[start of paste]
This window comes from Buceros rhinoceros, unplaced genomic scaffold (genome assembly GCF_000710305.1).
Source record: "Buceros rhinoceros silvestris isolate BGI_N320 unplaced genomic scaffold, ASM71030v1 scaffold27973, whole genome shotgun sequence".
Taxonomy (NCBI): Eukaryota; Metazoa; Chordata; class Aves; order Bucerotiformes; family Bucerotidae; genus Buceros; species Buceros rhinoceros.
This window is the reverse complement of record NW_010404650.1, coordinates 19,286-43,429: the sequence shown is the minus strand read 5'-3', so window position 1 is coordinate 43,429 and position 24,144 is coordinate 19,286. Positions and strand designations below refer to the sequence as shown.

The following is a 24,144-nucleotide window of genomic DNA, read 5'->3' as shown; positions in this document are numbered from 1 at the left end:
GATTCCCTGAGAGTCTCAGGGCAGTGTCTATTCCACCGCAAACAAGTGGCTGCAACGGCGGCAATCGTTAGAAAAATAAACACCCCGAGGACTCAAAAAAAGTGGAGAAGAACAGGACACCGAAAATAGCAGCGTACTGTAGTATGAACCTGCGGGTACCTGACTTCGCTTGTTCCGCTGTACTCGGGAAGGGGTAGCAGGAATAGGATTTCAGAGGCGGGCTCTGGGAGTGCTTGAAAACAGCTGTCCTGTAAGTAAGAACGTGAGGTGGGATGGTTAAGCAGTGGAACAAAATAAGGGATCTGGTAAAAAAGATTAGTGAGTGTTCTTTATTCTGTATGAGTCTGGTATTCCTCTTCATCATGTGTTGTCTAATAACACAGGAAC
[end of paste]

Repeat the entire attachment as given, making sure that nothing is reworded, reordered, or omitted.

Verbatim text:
This window comes from Buceros rhinoceros, unplaced genomic scaffold (genome assembly GCF_000710305.1).
Source record: "Buceros rhinoceros silvestris isolate BGI_N320 unplaced genomic scaffold, ASM71030v1 scaffold27973, whole genome shotgun sequence".
Taxonomy (NCBI): Eukaryota; Metazoa; Chordata; class Aves; order Bucerotiformes; family Bucerotidae; genus Buceros; species Buceros rhinoceros.
This window is the reverse complement of record NW_010404650.1, coordinates 19,286-43,429: the sequence shown is the minus strand read 5'-3', so window position 1 is coordinate 43,429 and position 24,144 is coordinate 19,286. Positions and strand designations below refer to the sequence as shown.

The following is a 24,144-nucleotide window of genomic DNA, read 5'->3' as shown; positions in this document are numbered from 1 at the left end:
GATTCCCTGAGAGTCTCAGGGCAGTGTCTATTCCACCGCAAACAAGTGGCTGCAACGGCGGCAATCGTTAGAAAAATAAACACCCCGAGGACTCAAAAAAAGTGGAGAAGAACAGGACACCGAAAATAGCAGCGTACTGTAGTATGAACCTGCGGGTACCTGACTTCGCTTGTTCCGCTGTACTCGGGAAGGGGTAGCAGGAATAGGATTTCAGAGGCGGGCTCTGGGAGTGCTTGAAAACAGCTGTCCTGTAAGTAAGAACGTGAGGTGGGATGGTTAAGCAGTGGAACAAAATAAGGGATCTGGTAAAAAAGATTAGTGAGTGTTCTTTATTCTGTATGAGTCTGGTATTCCTCTTCATCATGTGTTGTCTAATAACACAGGAAC